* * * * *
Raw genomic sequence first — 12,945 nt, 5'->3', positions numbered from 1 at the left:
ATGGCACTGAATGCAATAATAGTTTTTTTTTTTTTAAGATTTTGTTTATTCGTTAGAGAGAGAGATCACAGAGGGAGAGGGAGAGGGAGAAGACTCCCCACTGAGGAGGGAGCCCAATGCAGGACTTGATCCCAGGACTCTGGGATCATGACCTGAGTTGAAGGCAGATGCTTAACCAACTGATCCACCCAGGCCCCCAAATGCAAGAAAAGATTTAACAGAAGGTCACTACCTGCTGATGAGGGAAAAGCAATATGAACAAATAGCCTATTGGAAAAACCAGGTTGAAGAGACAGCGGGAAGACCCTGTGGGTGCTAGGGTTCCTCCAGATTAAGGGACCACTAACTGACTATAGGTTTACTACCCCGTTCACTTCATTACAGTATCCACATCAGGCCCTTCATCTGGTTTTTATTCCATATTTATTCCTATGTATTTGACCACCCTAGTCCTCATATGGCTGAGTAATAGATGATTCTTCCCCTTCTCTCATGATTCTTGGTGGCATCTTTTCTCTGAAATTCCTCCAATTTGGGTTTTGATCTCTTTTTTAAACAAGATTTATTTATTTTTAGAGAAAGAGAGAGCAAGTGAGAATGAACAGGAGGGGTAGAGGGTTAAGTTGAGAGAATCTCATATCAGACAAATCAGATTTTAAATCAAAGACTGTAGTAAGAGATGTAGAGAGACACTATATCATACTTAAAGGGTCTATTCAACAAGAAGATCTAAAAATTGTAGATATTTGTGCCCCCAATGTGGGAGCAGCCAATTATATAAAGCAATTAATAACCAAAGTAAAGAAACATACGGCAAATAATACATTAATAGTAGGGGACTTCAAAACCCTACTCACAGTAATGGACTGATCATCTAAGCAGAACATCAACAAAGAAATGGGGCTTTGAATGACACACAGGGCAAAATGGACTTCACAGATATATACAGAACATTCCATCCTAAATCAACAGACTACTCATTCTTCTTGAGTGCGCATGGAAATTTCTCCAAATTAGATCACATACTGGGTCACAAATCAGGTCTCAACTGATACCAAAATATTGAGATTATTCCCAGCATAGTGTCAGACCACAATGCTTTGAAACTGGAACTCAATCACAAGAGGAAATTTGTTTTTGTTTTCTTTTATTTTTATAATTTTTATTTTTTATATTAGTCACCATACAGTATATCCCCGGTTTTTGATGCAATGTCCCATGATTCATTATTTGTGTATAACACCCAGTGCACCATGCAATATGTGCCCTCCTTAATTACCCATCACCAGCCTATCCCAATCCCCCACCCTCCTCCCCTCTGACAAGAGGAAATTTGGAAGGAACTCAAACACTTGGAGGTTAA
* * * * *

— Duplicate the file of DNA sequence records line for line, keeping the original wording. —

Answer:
Raw genomic sequence first — 12,945 nt, 5'->3', positions numbered from 1 at the left:
ATGGCACTGAATGCAATAATAGTTTTTTTTTTTTTAAGATTTTGTTTATTCGTTAGAGAGAGAGATCACAGAGGGAGAGGGAGAGGGAGAAGACTCCCCACTGAGGAGGGAGCCCAATGCAGGACTTGATCCCAGGACTCTGGGATCATGACCTGAGTTGAAGGCAGATGCTTAACCAACTGATCCACCCAGGCCCCCAAATGCAAGAAAAGATTTAACAGAAGGTCACTACCTGCTGATGAGGGAAAAGCAATATGAACAAATAGCCTATTGGAAAAACCAGGTTGAAGAGACAGCGGGAAGACCCTGTGGGTGCTAGGGTTCCTCCAGATTAAGGGACCACTAACTGACTATAGGTTTACTACCCCGTTCACTTCATTACAGTATCCACATCAGGCCCTTCATCTGGTTTTTATTCCATATTTATTCCTATGTATTTGACCACCCTAGTCCTCATATGGCTGAGTAATAGATGATTCTTCCCCTTCTCTCATGATTCTTGGTGGCATCTTTTCTCTGAAATTCCTCCAATTTGGGTTTTGATCTCTTTTTTAAACAAGATTTATTTATTTTTAGAGAAAGAGAGAGCAAGTGAGAATGAACAGGAGGGGTAGAGGGTTAAGTTGAGAGAATCTCATATCAGACAAATCAGATTTTAAATCAAAGACTGTAGTAAGAGATGTAGAGAGACACTATATCATACTTAAAGGGTCTATTCAACAAGAAGATCTAAAAATTGTAGATATTTGTGCCCCCAATGTGGGAGCAGCCAATTATATAAAGCAATTAATAACCAAAGTAAAGAAACATACGGCAAATAATACATTAATAGTAGGGGACTTCAAAACCCTACTCACAGTAATGGACTGATCATCTAAGCAGAACATCAACAAAGAAATGGGGCTTTGAATGACACACAGGGCAAAATGGACTTCACAGATATATACAGAACATTCCATCCTAAATCAACAGACTACTCATTCTTCTTGAGTGCGCATGGAAATTTCTCCAAATTAGATCACATACTGGGTCACAAATCAGGTCTCAACTGATACCAAAATATTGAGATTATTCCCAGCATAGTGTCAGACCACAATGCTTTGAAACTGGAACTCAATCACAAGAGGAAATTTGTTTTTGTTTTCTTTTATTTTTATAATTTTTATTTTTTATATTAGTCACCATACAGTATATCCCCGGTTTTTGATGCAATGTCCCATGATTCATTATTTGTGTATAACACCCAGTGCACCATGCAATATGTGCCCTCCTTAATTACCCATCACCAGCCTATCCCAATCCCCCACCCTCCTCCCCTCTGACAAGAGGAAATTTGGAAGGAACTCAAACACTTGGAGGTTAA